Christian's death caused a leadership vacuum on the island. Two of the four surviving mutineers, Ned Young and John Adams (also known as Alexander Smith), assumed the leadership role, and some peace followed until William McCoy created a still and began brewing an alcoholic beverage from a native plant. The mutineers began drinking excessively and making life miserable for the Pitcairn women.

The women revolted a number of times --with the men continually "granting pardons" (each time threating to execute the next revolt heads) --and some of the women attempted to leave the island on a make shift raft; it swamped in the 'bay'. Life in Pitcairn continued thus until the deaths of McCoy and Quintal, and the destruction of the still.

William McCoy died after a drunken fall. Matthew Quintal was subsequently killed by John Adams and Ned Young after threatening to kill the whole community. Eventually John Adams and Ned Young were reconciled with the women, and the community began to flourish. Ned Young succumbed in 1800 to asthma, the first man to die of natural causes.

After Young's death in 1800, Adams assumed the role as leader of the community, and took responsibility for educating its members. Smith started holding regular Sunday services and teaching the Christian religion to the settlement. His gentleness and tolerance enabled the small community to thrive, and peace was restored to Pitcairn Island at last man, nine Tahitian women and dozens of children.

In 1808 the American sailing ship Topaz, commanded by Mayhew Folger, reached Pitcairn Island and discovered the fate of the Bounty mutineers and their companions. Only John Adams, nine women, and some children still lived. From that time on, the Pitcairn Islanders have maintained contact with the outside world. In 1825, John Adams was granted amnesty for his mutiny; Pitcairn's capital, Adamstown, is named for him. On 30 November 1838, the Pitcairn Islands (which include the uninhabited islands of Henderson, Ducie, and Oeno) were incorporated into the British Empire. In 1856 the British government granted Norfolk Island to the Pitcairners for settlement since population growth was rendering their original refuge uninhabitable...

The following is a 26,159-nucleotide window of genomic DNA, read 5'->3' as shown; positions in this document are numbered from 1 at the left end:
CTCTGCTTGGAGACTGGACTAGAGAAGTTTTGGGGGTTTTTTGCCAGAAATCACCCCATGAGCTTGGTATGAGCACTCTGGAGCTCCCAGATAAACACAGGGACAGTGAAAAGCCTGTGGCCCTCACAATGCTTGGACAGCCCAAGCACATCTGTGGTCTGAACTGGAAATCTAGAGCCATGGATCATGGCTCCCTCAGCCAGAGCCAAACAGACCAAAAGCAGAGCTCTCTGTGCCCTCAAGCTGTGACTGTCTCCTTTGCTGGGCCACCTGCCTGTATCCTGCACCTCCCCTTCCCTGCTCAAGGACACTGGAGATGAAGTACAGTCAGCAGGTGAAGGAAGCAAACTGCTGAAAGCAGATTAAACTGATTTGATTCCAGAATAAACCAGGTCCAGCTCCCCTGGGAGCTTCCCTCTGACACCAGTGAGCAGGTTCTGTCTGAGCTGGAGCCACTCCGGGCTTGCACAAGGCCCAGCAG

As of 2007, Pitcairn Islands is a British Overseas Territory with a small population of about 50 inhabitants. Bounty Day is celebrated on 23 January by Pitcairn Islanders in commemoration of the 1790 burning of the Bounty, and on 8 June as the national holiday on Norfolk Island to commemorate the 1856 arrival of settlers from Pitcairn Island..."

Peas be with ewe

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  1. Thanks for that. I'd never heard the full story of what happened on Pitcairn before.

  2. It's an amazing piece of history, isn't it? It's always fascinated me.
    Mal :)

  3. I remember the story from history but had forgotten it. Its amazing really. Thanks